The campaign season has been long and dark. I still find it hard to watch the nightly news. Fortunately, the holiday season is a good distraction. The country needs lightening and, at this time of year, lighting.
While growing up in Golden Valley during the 1960s, two distinctive, wonder-filled events marked the holiday season. First, tips from neighbors to whom I delivered the newspaper. The customers on my paper route were seasonally generous. White envelopes labeled “Paperboy” containing money destined for my F&M savings account were taped to doors.
The second event was the appearance of outdoor holiday decorations. In those days, neighborhoods were dotted with traditional manger scenes, strings of enormous bulb lights hung from gutters and red and green colored floodlights beamed on driveways. Each holiday season, the Browns — of Brown photo fame — put up an awesome holiday lighting display. They actually required traffic-control officers to handle the influx of gawkers.
This early exposure to holiday illumination left a lasting impression. However, during my youth, I had no appreciation for the audacious effort that went into making the neighborhood sparkle. It is only with age that I began to appreciate the pluckiness of my former neighbors. Simply put, Clark Griswold’s world has become more and more understandable over time.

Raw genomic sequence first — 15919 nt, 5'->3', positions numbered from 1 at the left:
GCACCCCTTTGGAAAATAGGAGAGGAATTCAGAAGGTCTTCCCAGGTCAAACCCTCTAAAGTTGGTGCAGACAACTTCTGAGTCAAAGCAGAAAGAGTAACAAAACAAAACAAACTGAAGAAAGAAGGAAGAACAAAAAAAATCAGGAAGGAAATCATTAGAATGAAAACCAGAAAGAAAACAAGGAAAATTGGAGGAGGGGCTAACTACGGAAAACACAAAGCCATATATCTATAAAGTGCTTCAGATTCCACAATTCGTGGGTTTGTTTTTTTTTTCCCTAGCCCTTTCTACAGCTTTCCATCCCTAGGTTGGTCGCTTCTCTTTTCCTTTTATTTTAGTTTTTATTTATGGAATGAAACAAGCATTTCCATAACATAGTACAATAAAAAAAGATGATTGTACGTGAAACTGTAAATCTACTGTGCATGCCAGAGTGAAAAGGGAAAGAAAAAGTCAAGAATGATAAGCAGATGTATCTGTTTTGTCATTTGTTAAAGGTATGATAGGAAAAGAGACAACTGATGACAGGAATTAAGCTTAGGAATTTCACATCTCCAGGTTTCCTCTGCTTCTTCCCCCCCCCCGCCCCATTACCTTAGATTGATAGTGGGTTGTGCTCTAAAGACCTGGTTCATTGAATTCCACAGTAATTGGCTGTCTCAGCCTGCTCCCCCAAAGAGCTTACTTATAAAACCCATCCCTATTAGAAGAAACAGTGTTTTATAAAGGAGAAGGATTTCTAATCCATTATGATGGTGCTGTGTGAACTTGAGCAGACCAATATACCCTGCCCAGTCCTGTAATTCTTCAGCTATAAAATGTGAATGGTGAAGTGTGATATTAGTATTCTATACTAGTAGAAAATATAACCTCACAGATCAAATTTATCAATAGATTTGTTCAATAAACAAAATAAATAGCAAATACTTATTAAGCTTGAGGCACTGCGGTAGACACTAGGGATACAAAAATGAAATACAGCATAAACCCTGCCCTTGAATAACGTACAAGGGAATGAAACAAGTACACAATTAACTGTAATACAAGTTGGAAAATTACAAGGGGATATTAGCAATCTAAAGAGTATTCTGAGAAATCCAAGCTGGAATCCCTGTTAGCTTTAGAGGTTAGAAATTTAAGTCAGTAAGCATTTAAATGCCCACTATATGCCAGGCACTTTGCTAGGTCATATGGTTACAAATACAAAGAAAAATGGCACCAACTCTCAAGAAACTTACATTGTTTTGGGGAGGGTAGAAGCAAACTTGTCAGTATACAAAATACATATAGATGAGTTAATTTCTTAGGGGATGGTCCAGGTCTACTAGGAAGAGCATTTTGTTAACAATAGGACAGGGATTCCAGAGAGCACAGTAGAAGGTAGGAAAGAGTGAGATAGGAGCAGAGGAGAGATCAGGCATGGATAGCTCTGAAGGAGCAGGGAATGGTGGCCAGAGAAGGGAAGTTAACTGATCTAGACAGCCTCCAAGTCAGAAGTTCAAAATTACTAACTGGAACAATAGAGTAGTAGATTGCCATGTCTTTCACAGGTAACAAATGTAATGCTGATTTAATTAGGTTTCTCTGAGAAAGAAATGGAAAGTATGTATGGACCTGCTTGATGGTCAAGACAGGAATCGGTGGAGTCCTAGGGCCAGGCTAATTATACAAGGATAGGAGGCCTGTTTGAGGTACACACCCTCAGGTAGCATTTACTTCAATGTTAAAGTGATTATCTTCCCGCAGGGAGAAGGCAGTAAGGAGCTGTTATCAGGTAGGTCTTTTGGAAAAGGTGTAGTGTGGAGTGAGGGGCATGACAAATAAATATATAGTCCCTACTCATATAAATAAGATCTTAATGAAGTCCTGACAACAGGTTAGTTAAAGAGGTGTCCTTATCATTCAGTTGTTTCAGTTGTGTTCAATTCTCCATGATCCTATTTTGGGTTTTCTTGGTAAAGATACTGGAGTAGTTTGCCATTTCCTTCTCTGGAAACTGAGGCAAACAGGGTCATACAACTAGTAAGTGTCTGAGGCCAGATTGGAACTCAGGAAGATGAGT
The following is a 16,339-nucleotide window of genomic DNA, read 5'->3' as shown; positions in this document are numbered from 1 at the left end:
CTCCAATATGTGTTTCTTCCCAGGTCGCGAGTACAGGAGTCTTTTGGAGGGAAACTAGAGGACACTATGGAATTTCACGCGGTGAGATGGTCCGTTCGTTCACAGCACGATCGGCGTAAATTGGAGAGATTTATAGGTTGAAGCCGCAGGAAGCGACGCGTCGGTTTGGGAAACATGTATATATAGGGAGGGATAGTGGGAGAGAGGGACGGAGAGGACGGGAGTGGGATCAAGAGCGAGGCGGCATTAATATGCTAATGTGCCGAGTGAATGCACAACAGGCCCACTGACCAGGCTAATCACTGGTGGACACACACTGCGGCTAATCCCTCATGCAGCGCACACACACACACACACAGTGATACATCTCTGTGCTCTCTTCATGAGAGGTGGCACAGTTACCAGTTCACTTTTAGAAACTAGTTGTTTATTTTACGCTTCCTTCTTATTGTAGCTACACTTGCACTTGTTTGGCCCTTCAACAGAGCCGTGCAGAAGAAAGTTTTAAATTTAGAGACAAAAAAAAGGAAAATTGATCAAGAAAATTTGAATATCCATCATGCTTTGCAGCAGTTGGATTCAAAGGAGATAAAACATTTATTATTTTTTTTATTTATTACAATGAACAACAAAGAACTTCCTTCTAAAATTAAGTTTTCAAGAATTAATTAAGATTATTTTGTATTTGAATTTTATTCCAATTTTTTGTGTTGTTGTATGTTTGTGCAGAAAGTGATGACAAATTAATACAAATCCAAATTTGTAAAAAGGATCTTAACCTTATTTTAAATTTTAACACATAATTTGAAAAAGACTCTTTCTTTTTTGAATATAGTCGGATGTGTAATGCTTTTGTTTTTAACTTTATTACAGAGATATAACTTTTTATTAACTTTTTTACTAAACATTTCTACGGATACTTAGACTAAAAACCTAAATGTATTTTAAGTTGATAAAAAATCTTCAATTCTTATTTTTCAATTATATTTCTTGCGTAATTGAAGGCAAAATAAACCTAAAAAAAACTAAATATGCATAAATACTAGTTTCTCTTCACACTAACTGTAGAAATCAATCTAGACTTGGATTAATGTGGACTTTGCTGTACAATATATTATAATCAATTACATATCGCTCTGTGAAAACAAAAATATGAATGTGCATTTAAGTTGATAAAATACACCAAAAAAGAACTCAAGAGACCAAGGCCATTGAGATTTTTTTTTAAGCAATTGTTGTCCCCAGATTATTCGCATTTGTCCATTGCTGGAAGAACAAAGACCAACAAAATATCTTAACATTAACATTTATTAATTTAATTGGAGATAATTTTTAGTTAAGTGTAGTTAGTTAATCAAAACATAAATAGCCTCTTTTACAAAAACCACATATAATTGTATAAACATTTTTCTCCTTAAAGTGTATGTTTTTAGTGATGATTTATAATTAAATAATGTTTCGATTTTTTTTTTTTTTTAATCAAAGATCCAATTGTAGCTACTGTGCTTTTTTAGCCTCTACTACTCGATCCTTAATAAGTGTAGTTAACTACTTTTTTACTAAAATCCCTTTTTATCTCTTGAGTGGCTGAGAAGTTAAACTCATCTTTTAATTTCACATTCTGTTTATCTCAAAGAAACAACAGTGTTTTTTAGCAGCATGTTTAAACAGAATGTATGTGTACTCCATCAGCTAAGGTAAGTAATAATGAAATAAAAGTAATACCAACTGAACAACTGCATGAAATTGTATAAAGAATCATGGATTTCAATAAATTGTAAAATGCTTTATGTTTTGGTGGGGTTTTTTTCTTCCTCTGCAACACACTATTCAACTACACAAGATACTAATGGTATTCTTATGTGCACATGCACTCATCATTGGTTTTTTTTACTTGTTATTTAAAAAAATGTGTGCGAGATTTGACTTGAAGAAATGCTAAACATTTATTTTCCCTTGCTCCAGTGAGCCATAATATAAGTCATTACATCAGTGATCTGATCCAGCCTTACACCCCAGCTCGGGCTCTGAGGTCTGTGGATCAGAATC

The reality of holiday lights
Decorating a house for the holidays requires courage and commitment. It involves a battle against nature’s toughest elements — wind, ice, ladders, frozen ground, electrical sockets, snow and sardonic commentary from family members. I find motivation for my outdoor holiday decorating quest by visualizing Will Steger and listening to the theme music from “Chariots of Fire.” This year, in an even greater effort to “pump up,” I mistakenly ordered the movie “Everest” on demand, not realizing that the story did not end well for some of the climbers.
In our garage there is a plastic garbage can filled with holiday lights that have been collected over many years and negligently stored on a consistent basis. During this past week, the can and I simply stared at each other knowing a daunting battle was looming: Man vs. Tangled Strings of Holiday Lights.